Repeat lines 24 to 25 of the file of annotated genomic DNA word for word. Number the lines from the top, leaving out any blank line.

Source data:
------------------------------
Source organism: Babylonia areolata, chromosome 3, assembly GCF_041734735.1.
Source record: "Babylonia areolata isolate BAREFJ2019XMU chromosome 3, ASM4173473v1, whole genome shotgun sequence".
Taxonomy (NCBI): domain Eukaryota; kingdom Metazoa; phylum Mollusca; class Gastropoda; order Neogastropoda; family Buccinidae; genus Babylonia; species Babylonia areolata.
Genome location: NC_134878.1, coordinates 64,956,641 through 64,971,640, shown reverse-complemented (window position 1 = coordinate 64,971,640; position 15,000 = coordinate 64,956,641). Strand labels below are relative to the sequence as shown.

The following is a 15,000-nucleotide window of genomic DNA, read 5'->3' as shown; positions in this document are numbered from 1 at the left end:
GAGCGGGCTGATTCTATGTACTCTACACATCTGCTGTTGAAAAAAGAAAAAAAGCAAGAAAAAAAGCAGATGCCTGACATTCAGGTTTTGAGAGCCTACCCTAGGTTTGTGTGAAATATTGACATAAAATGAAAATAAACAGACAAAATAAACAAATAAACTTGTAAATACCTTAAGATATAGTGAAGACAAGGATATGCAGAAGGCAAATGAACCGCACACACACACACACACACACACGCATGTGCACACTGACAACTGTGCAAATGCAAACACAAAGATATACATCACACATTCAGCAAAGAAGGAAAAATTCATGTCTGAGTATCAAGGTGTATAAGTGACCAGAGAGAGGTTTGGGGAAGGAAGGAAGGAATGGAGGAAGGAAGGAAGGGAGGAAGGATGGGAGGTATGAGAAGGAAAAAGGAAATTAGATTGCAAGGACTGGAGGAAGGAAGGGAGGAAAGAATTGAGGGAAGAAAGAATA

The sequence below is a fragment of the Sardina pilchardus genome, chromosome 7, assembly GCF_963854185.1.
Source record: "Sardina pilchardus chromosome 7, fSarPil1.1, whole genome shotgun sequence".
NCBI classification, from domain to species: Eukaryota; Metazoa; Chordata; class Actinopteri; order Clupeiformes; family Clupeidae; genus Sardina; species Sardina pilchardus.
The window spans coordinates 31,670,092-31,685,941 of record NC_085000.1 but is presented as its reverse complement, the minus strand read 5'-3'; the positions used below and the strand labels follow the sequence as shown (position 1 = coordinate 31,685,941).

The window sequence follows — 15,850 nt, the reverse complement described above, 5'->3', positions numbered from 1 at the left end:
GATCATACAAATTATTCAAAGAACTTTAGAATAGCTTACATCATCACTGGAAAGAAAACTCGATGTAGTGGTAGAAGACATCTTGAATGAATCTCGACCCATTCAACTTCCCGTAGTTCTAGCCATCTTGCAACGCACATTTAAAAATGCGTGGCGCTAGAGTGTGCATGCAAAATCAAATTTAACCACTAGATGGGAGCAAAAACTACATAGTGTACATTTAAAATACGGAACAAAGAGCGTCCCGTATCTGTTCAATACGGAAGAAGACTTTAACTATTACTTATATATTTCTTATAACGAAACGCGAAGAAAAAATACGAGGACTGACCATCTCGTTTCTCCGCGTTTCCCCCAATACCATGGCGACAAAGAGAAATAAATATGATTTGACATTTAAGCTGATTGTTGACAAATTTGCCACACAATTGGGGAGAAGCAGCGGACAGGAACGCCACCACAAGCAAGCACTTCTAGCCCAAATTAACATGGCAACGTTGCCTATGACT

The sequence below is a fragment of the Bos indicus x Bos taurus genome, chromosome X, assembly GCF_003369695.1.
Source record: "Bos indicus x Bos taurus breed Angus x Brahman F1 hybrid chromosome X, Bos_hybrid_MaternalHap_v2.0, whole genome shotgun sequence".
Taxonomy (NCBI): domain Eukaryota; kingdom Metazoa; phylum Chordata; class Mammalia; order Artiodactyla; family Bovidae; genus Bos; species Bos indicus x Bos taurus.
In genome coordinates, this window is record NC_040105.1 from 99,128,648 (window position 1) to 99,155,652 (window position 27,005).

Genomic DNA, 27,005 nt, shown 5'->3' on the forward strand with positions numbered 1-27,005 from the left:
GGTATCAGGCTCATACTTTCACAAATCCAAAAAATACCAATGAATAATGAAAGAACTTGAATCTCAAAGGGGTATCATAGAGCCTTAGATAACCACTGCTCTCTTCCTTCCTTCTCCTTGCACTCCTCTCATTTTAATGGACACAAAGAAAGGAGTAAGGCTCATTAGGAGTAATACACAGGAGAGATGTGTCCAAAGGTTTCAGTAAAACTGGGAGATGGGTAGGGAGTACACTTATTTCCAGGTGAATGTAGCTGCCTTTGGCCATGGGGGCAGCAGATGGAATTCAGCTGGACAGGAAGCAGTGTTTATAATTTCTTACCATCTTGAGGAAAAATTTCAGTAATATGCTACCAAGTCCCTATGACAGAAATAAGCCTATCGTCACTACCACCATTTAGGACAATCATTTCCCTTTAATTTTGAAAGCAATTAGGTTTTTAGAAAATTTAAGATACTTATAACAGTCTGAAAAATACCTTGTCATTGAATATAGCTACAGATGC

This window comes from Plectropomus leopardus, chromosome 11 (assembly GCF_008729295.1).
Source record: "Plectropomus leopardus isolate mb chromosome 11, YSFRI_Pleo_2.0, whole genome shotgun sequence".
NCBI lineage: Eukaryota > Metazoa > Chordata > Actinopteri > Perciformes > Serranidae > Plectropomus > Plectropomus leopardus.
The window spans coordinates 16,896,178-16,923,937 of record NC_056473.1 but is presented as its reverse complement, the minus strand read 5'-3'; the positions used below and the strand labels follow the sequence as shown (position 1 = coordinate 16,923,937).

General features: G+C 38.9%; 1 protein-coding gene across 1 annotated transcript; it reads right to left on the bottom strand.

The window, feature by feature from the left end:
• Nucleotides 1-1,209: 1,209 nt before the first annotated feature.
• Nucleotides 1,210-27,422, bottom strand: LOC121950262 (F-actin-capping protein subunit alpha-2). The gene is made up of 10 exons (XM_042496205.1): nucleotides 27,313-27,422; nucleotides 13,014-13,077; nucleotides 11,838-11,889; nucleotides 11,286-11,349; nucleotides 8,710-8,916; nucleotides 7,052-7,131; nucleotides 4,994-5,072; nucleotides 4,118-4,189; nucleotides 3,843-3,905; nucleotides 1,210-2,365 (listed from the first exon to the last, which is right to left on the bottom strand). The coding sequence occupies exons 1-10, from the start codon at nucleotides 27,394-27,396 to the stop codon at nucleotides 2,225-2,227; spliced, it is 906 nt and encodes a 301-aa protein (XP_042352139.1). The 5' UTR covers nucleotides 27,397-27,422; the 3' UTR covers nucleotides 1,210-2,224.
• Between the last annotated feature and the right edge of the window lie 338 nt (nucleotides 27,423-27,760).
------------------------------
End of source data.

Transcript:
The window, feature by feature from the left end:
• Nucleotides 1-1,209: 1,209 nt before the first annotated feature.